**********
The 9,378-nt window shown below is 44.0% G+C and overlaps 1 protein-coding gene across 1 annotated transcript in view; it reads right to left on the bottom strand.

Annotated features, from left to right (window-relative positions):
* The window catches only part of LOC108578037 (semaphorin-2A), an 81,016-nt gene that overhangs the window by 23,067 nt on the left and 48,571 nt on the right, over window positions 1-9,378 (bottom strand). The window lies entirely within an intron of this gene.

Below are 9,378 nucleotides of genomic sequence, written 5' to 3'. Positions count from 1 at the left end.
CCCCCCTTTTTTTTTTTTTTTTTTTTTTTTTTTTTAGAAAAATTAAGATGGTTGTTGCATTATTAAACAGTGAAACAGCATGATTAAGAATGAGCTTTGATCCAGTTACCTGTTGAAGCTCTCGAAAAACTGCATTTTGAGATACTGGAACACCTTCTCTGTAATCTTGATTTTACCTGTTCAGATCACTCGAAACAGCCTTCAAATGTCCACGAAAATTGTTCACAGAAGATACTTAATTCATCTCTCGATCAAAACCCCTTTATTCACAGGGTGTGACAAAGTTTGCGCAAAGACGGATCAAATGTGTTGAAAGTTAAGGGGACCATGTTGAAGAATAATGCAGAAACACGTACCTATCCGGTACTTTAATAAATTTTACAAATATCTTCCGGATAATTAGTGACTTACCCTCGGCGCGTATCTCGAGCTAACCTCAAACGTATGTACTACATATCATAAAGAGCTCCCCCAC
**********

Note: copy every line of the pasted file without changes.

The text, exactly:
The 9,378-nt window shown below is 44.0% G+C and overlaps 1 protein-coding gene across 1 annotated transcript in view; it reads right to left on the bottom strand.

Annotated features, from left to right (window-relative positions):
* The window catches only part of LOC108578037 (semaphorin-2A), an 81,016-nt gene that overhangs the window by 23,067 nt on the left and 48,571 nt on the right, over window positions 1-9,378 (bottom strand). The window lies entirely within an intron of this gene.

Below are 9,378 nucleotides of genomic sequence, written 5' to 3'. Positions count from 1 at the left end.
CCCCCCTTTTTTTTTTTTTTTTTTTTTTTTTTTTTAGAAAAATTAAGATGGTTGTTGCATTATTAAACAGTGAAACAGCATGATTAAGAATGAGCTTTGATCCAGTTACCTGTTGAAGCTCTCGAAAAACTGCATTTTGAGATACTGGAACACCTTCTCTGTAATCTTGATTTTACCTGTTCAGATCACTCGAAACAGCCTTCAAATGTCCACGAAAATTGTTCACAGAAGATACTTAATTCATCTCTCGATCAAAACCCCTTTATTCACAGGGTGTGACAAAGTTTGCGCAAAGACGGATCAAATGTGTTGAAAGTTAAGGGGACCATGTTGAAGAATAATGCAGAAACACGTACCTATCCGGTACTTTAATAAATTTTACAAATATCTTCCGGATAATTAGTGACTTACCCTCGGCGCGTATCTCGAGCTAACCTCAAACGTATGTACTACATATCATAAAGAGCTCCCCCAC